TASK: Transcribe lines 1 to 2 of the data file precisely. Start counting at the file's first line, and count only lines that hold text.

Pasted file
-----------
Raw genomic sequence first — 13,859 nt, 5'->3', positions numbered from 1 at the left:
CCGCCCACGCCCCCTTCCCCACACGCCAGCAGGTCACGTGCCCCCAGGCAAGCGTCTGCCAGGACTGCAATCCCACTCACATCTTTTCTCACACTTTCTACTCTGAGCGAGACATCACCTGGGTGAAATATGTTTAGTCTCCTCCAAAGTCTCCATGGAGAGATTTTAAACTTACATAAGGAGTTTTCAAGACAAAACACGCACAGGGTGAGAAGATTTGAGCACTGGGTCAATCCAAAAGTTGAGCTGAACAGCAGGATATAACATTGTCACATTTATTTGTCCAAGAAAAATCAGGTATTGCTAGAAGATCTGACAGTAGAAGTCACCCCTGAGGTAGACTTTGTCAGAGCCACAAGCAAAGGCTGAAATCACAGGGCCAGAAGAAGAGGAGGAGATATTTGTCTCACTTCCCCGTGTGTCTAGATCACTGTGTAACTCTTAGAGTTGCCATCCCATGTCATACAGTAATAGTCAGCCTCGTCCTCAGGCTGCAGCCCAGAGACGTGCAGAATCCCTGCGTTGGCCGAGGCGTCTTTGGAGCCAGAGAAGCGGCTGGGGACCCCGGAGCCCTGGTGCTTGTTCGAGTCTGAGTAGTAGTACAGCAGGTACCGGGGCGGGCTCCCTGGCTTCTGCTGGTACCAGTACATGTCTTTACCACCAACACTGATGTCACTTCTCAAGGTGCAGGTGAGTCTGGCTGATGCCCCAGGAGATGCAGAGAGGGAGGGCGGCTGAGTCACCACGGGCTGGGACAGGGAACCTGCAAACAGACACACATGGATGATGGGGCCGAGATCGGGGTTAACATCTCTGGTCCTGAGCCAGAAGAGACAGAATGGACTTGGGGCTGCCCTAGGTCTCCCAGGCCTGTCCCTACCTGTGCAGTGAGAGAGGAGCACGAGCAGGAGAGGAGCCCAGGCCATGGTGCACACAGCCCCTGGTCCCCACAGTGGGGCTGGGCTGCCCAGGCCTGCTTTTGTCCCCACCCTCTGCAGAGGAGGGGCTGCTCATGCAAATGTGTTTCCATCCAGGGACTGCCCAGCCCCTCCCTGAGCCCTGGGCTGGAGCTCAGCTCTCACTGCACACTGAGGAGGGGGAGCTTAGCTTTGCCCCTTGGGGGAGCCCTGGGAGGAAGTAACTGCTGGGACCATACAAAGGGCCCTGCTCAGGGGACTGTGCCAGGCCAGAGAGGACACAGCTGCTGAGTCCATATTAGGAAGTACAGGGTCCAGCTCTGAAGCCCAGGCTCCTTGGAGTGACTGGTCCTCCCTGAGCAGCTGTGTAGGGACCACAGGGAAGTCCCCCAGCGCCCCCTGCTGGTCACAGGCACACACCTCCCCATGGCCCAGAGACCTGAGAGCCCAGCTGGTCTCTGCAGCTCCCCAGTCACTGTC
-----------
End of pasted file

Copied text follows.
Raw genomic sequence first — 13,859 nt, 5'->3', positions numbered from 1 at the left:
CCGCCCACGCCCCCTTCCCCACACGCCAGCAGGTCACGTGCCCCCAGGCAAGCGTCTGCCAGGACTGCAATCCCACTCACATCTTTTCTCACACTTTCTACTCTGAGCGAGACATCACCTGGGTGAAATATGTTTAGTCTCCTCCAAAGTCTCCATGGAGAGATTTTAAACTTACATAAGGAGTTTTCAAGACAAAACACGCACAGGGTGAGAAGATTTGAGCACTGGGTCAATCCAAAAGTTGAGCTGAACAGCAGGATATAACATTGTCACATTTATTTGTCCAAGAAAAATCAGGTATTGCTAGAAGATCTGACAGTAGAAGTCACCCCTGAGGTAGACTTTGTCAGAGCCACAAGCAAAGGCTGAAATCACAGGGCCAGAAGAAGAGGAGGAGATATTTGTCTCACTTCCCCGTGTGTCTAGATCACTGTGTAACTCTTAGAGTTGCCATCCCATGTCATACAGTAATAGTCAGCCTCGTCCTCAGGCTGCAGCCCAGAGACGTGCAGAATCCCTGCGTTGGCCGAGGCGTCTTTGGAGCCAGAGAAGCGGCTGGGGACCCCGGAGCCCTGGTGCTTGTTCGAGTCTGAGTAGTAGTACAGCAGGTACCGGGGCGGGCTCCCTGGCTTCTGCTGGTACCAGTACATGTCTTTACCACCAACACTGATGTCACTTCTCAAGGTGCAGGTGAGTCTGGCTGATGCCCCAGGAGATGCAGAGAGGGAGGGCGGCTGAGTCACCACGGGCTGGGACAGGGAACCTGCAAACAGACACACATGGATGATGGGGCCGAGATCGGGGTTAACATCTCTGGTCCTGAGCCAGAAGAGACAGAATGGACTTGGGGCTGCCCTAGGTCTCCCAGGCCTGTCCCTACCTGTGCAGTGAGAGAGGAGCACGAGCAGGAGAGGAGCCCAGGCCATGGTGCACACAGCCCCTGGTCCCCACAGTGGGGCTGGGCTGCCCAGGCCTGCTTTTGTCCCCACCCTCTGCAGAGGAGGGGCTGCTCATGCAAATGTGTTTCCATCCAGGGACTGCCCAGCCCCTCCCTGAGCCCTGGGCTGGAGCTCAGCTCTCACTGCACACTGAGGAGGGGGAGCTTAGCTTTGCCCCTTGGGGGAGCCCTGGGAGGAAGTAACTGCTGGGACCATACAAAGGGCCCTGCTCAGGGGACTGTGCCAGGCCAGAGAGGACACAGCTGCTGAGTCCATATTAGGAAGTACAGGGTCCAGCTCTGAAGCCCAGGCTCCTTGGAGTGACTGGTCCTCCCTGAGCAGCTGTGTAGGGACCACAGGGAAGTCCCCCAGCGCCCCCTGCTGGTCACAGGCACACACCTCCCCATGGCCCAGAGACCTGAGAGCCCAGCTGGTCTCTGCAGCTCCCCAGTCACTGTC